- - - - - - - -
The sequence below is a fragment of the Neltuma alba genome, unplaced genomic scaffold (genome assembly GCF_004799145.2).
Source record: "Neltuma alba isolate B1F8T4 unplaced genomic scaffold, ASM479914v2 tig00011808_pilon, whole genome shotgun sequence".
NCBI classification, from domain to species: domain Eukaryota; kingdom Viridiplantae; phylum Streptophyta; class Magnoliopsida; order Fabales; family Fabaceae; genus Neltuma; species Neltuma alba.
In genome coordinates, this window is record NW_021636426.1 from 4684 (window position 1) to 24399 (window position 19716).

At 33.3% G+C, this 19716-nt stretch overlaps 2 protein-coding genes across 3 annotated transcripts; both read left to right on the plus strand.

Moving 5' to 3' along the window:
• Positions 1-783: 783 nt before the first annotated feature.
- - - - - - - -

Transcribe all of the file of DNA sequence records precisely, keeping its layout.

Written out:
The sequence below is a fragment of the Neltuma alba genome, unplaced genomic scaffold (genome assembly GCF_004799145.2).
Source record: "Neltuma alba isolate B1F8T4 unplaced genomic scaffold, ASM479914v2 tig00011808_pilon, whole genome shotgun sequence".
NCBI classification, from domain to species: domain Eukaryota; kingdom Viridiplantae; phylum Streptophyta; class Magnoliopsida; order Fabales; family Fabaceae; genus Neltuma; species Neltuma alba.
In genome coordinates, this window is record NW_021636426.1 from 4684 (window position 1) to 24399 (window position 19716).

At 33.3% G+C, this 19716-nt stretch overlaps 2 protein-coding genes across 3 annotated transcripts; both read left to right on the plus strand.

Moving 5' to 3' along the window:
• Positions 1-783: 783 nt before the first annotated feature.